17. Mapping the Academic Problem Behaviors of Adolescents with ADHD

    PubMed Central

    Sibley, Margaret H.; Altszuler, Amy R.; Morrow, Anne S.; Merrill, Brittany M.

    2014-01-01

    Objective This study possessed two aims: (1) to develop and validate aclinician -friendly measure of academic problem behavior that is relevant to the assessment of adolescents with ADHD and (2) to better understand the cross-situational expression of academic problem behaviors displayed by these youth. Method Within a sample of 324 adolescents with DSM-IV-TR diagnosed ADHD (age M=13.07, SD=1.47), parent, teacher, and adolescent self-report versions of the Adolescent Academic Problems Checklist (AAPC) were administered and compared. Item prevalence rates, factorial validity, inter-rater agreement, internal consistency, and concurrent validity were evaluated. Results Findings indicated the value of the parent and teacher AAPC as a psychometrically valid measure of academic problems in adolescents with ADHD. Parents and teachers offered unique perspectives on the academic functioning of adolescents with ADHD, indicating the complementary roles of these informants in the assessment process. According to parent and teacher reports, adolescents with ADHD displayed problematic academic behaviors in multiple daily tasks, with time management and planning deficits appearing most pervasive. Conclusions Adolescents with ADHD display heterogeneous academic problems that warrant detailed assessment prior to treatment. As a result, the AAPC may be a useful tool for clinicians and school staff conducting targeted assessments with these youth. PMID:24933215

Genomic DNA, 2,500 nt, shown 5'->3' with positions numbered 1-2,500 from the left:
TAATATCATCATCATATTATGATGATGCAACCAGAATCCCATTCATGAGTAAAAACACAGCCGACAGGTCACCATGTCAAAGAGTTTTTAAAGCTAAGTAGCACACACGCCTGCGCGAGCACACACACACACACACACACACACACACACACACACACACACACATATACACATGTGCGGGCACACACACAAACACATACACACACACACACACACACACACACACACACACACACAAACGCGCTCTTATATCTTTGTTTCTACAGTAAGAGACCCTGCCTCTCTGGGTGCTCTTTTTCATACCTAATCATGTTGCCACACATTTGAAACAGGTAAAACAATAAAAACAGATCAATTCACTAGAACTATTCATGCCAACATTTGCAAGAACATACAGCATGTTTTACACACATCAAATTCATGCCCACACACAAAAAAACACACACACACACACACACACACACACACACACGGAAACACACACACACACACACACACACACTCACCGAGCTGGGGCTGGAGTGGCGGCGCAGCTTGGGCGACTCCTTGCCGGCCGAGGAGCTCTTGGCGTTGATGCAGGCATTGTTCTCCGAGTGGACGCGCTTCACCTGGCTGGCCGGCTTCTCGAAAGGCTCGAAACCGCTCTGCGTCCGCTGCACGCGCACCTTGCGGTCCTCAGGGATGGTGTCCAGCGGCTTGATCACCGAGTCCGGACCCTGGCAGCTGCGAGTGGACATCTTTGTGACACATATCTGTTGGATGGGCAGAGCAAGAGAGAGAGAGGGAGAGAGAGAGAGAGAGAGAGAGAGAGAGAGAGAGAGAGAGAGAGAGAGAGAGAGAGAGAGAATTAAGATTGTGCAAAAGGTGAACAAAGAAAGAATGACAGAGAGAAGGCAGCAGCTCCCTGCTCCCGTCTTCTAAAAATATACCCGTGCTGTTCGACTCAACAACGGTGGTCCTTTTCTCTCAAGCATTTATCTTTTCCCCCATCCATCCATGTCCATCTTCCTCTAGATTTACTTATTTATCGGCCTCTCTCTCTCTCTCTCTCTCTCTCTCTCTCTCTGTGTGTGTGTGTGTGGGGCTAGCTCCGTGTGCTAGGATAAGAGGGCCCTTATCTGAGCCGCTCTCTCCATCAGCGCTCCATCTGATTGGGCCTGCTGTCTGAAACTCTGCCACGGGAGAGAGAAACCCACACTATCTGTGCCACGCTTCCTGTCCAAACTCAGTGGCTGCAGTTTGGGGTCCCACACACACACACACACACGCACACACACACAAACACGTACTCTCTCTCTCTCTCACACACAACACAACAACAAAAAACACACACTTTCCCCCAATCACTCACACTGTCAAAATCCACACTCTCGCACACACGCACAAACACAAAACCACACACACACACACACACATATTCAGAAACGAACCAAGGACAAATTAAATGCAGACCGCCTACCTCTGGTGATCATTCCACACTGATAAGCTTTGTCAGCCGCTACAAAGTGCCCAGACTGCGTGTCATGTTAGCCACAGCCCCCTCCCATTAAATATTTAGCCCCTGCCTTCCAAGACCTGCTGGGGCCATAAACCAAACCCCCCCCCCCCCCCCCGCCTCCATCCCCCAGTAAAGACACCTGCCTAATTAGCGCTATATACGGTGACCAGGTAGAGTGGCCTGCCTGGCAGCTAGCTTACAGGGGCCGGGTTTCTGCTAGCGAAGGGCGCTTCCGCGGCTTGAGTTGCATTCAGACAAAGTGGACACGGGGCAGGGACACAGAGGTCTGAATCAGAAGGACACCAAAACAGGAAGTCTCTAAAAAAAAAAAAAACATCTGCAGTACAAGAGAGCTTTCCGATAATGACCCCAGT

18. Mapping the academic problem behaviors of adolescents with ADHD.

    PubMed

    Sibley, Margaret H; Altszuler, Amy R; Morrow, Anne S; Merrill, Brittany M

    2014-12-01

    This study possessed 2 aims: (a) to develop and validate a clinician-friendly measure of academic problem behavior that is relevant to the assessment of adolescents with attention deficit/hyperactivity disorder (ADHD) and (b) to better understand the cross-situational expression of academic problem behaviors displayed by these youth. Within a sample of 324 adolescents with the Diagnostic and Statistical Manual of Mental Disorders, 4th Edition, Text Revision diagnosed ADHD (age M = 13.07, SD = 1.47), parent, teacher, and adolescent self-report versions of the Adolescent Academic Problems Checklist (AAPC) were administered and compared. Item prevalence rates, factorial validity, interrater agreement, internal consistency, and concurrent validity were evaluated. Findings indicated the value of the parent and teacher AAPC as a psychometrically valid measure of academic problems in adolescents with ADHD. Parents and teachers offered unique perspectives on the academic functioning of adolescents with ADHD, indicating the complementary roles of these informants in the assessment process. According to parent and teacher reports, adolescents with ADHD displayed problematic academic behaviors in multiple daily tasks, with time management and planning deficits appearing most pervasive. Adolescents with ADHD display heterogeneous academic problems that warrant detailed assessment prior to treatment. As a result, the AAPC may be a useful tool for clinicians and school staff conducting targeted assessments with these youth.